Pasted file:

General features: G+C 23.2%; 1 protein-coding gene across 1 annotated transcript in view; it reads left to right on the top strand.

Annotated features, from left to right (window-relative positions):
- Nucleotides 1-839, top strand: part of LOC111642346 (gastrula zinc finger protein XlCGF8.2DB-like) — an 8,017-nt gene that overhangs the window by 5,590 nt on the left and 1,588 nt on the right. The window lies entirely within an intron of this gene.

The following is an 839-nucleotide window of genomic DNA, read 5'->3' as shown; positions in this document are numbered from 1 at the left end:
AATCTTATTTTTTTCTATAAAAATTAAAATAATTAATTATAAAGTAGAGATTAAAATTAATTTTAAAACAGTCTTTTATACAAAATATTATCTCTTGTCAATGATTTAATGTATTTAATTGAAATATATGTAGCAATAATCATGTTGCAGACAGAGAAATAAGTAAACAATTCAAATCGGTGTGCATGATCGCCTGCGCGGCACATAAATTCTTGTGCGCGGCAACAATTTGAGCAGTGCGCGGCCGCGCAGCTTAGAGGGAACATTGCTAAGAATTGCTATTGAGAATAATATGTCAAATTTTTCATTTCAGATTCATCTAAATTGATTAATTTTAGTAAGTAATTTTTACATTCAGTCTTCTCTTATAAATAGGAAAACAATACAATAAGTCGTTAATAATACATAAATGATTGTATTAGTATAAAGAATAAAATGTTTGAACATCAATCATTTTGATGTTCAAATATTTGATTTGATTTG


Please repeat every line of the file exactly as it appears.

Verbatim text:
General features: G+C 23.2%; 1 protein-coding gene across 1 annotated transcript in view; it reads left to right on the top strand.

Annotated features, from left to right (window-relative positions):
- Nucleotides 1-839, top strand: part of LOC111642346 (gastrula zinc finger protein XlCGF8.2DB-like) — an 8,017-nt gene that overhangs the window by 5,590 nt on the left and 1,588 nt on the right. The window lies entirely within an intron of this gene.

The following is an 839-nucleotide window of genomic DNA, read 5'->3' as shown; positions in this document are numbered from 1 at the left end:
AATCTTATTTTTTTCTATAAAAATTAAAATAATTAATTATAAAGTAGAGATTAAAATTAATTTTAAAACAGTCTTTTATACAAAATATTATCTCTTGTCAATGATTTAATGTATTTAATTGAAATATATGTAGCAATAATCATGTTGCAGACAGAGAAATAAGTAAACAATTCAAATCGGTGTGCATGATCGCCTGCGCGGCACATAAATTCTTGTGCGCGGCAACAATTTGAGCAGTGCGCGGCCGCGCAGCTTAGAGGGAACATTGCTAAGAATTGCTATTGAGAATAATATGTCAAATTTTTCATTTCAGATTCATCTAAATTGATTAATTTTAGTAAGTAATTTTTACATTCAGTCTTCTCTTATAAATAGGAAAACAATACAATAAGTCGTTAATAATACATAAATGATTGTATTAGTATAAAGAATAAAATGTTTGAACATCAATCATTTTGATGTTCAAATATTTGATTTGATTTG